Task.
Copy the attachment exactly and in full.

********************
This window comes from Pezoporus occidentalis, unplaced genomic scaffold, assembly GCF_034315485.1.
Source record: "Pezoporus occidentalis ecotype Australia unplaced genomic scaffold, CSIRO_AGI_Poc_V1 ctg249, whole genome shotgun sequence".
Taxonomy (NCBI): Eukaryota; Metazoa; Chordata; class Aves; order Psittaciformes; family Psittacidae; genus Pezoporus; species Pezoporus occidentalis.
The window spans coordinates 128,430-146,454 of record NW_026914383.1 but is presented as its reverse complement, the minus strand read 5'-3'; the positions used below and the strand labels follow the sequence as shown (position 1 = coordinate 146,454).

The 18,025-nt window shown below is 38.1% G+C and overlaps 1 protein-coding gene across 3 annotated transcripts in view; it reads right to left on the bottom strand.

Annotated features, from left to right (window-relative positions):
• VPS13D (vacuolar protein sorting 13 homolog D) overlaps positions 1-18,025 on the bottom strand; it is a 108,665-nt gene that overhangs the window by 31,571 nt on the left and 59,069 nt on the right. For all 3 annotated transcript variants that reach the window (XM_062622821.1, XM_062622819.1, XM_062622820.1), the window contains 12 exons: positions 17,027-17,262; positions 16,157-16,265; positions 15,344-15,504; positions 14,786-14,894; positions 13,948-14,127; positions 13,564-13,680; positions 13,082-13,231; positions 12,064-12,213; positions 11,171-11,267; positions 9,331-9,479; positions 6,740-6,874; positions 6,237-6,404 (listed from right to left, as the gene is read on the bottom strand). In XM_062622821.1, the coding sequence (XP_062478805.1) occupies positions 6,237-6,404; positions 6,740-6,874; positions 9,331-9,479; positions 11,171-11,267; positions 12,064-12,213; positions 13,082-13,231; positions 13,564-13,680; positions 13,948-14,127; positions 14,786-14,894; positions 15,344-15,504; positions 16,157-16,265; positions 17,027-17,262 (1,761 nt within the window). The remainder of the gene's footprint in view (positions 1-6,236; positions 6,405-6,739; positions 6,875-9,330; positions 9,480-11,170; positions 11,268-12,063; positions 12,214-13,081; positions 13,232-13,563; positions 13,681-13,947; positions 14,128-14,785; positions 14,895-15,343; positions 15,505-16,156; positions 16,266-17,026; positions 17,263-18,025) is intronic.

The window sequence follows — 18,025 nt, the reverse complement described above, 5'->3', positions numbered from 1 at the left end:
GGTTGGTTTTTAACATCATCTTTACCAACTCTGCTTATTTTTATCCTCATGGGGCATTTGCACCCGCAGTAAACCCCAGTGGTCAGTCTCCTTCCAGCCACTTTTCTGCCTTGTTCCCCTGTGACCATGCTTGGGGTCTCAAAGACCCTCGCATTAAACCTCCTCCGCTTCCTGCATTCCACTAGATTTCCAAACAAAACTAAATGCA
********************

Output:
This window comes from Pezoporus occidentalis, unplaced genomic scaffold, assembly GCF_034315485.1.
Source record: "Pezoporus occidentalis ecotype Australia unplaced genomic scaffold, CSIRO_AGI_Poc_V1 ctg249, whole genome shotgun sequence".
Taxonomy (NCBI): Eukaryota; Metazoa; Chordata; class Aves; order Psittaciformes; family Psittacidae; genus Pezoporus; species Pezoporus occidentalis.
The window spans coordinates 128,430-146,454 of record NW_026914383.1 but is presented as its reverse complement, the minus strand read 5'-3'; the positions used below and the strand labels follow the sequence as shown (position 1 = coordinate 146,454).

The 18,025-nt window shown below is 38.1% G+C and overlaps 1 protein-coding gene across 3 annotated transcripts in view; it reads right to left on the bottom strand.

Annotated features, from left to right (window-relative positions):
• VPS13D (vacuolar protein sorting 13 homolog D) overlaps positions 1-18,025 on the bottom strand; it is a 108,665-nt gene that overhangs the window by 31,571 nt on the left and 59,069 nt on the right. For all 3 annotated transcript variants that reach the window (XM_062622821.1, XM_062622819.1, XM_062622820.1), the window contains 12 exons: positions 17,027-17,262; positions 16,157-16,265; positions 15,344-15,504; positions 14,786-14,894; positions 13,948-14,127; positions 13,564-13,680; positions 13,082-13,231; positions 12,064-12,213; positions 11,171-11,267; positions 9,331-9,479; positions 6,740-6,874; positions 6,237-6,404 (listed from right to left, as the gene is read on the bottom strand). In XM_062622821.1, the coding sequence (XP_062478805.1) occupies positions 6,237-6,404; positions 6,740-6,874; positions 9,331-9,479; positions 11,171-11,267; positions 12,064-12,213; positions 13,082-13,231; positions 13,564-13,680; positions 13,948-14,127; positions 14,786-14,894; positions 15,344-15,504; positions 16,157-16,265; positions 17,027-17,262 (1,761 nt within the window). The remainder of the gene's footprint in view (positions 1-6,236; positions 6,405-6,739; positions 6,875-9,330; positions 9,480-11,170; positions 11,268-12,063; positions 12,214-13,081; positions 13,232-13,563; positions 13,681-13,947; positions 14,128-14,785; positions 14,895-15,343; positions 15,505-16,156; positions 16,266-17,026; positions 17,263-18,025) is intronic.

The window sequence follows — 18,025 nt, the reverse complement described above, 5'->3', positions numbered from 1 at the left end:
GGTTGGTTTTTAACATCATCTTTACCAACTCTGCTTATTTTTATCCTCATGGGGCATTTGCACCCGCAGTAAACCCCAGTGGTCAGTCTCCTTCCAGCCACTTTTCTGCCTTGTTCCCCTGTGACCATGCTTGGGGTCTCAAAGACCCTCGCATTAAACCTCCTCCGCTTCCTGCATTCCACTAGATTTCCAAACAAAACTAAATGCA